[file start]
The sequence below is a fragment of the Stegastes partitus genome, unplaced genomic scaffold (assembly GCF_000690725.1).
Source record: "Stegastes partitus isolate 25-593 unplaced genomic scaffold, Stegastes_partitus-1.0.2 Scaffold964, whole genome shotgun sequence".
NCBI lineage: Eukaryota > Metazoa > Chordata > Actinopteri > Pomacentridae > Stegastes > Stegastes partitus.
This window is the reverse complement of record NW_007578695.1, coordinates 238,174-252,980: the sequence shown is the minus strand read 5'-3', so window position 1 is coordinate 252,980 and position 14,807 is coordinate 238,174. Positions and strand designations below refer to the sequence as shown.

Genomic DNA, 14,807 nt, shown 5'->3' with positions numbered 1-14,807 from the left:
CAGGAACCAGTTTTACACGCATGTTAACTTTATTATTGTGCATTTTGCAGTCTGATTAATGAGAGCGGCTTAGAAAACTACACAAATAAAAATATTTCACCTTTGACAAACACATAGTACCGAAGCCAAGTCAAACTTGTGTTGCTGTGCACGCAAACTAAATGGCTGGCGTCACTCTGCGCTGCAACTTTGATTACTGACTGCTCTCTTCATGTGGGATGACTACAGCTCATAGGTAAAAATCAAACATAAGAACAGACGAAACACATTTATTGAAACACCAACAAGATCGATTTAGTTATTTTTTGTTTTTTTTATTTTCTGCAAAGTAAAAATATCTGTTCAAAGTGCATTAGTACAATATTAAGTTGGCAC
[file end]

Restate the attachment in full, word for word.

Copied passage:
The sequence below is a fragment of the Stegastes partitus genome, unplaced genomic scaffold (assembly GCF_000690725.1).
Source record: "Stegastes partitus isolate 25-593 unplaced genomic scaffold, Stegastes_partitus-1.0.2 Scaffold964, whole genome shotgun sequence".
NCBI lineage: Eukaryota > Metazoa > Chordata > Actinopteri > Pomacentridae > Stegastes > Stegastes partitus.
This window is the reverse complement of record NW_007578695.1, coordinates 238,174-252,980: the sequence shown is the minus strand read 5'-3', so window position 1 is coordinate 252,980 and position 14,807 is coordinate 238,174. Positions and strand designations below refer to the sequence as shown.

Genomic DNA, 14,807 nt, shown 5'->3' with positions numbered 1-14,807 from the left:
CAGGAACCAGTTTTACACGCATGTTAACTTTATTATTGTGCATTTTGCAGTCTGATTAATGAGAGCGGCTTAGAAAACTACACAAATAAAAATATTTCACCTTTGACAAACACATAGTACCGAAGCCAAGTCAAACTTGTGTTGCTGTGCACGCAAACTAAATGGCTGGCGTCACTCTGCGCTGCAACTTTGATTACTGACTGCTCTCTTCATGTGGGATGACTACAGCTCATAGGTAAAAATCAAACATAAGAACAGACGAAACACATTTATTGAAACACCAACAAGATCGATTTAGTTATTTTTTGTTTTTTTTATTTTCTGCAAAGTAAAAATATCTGTTCAAAGTGCATTAGTACAATATTAAGTTGGCAC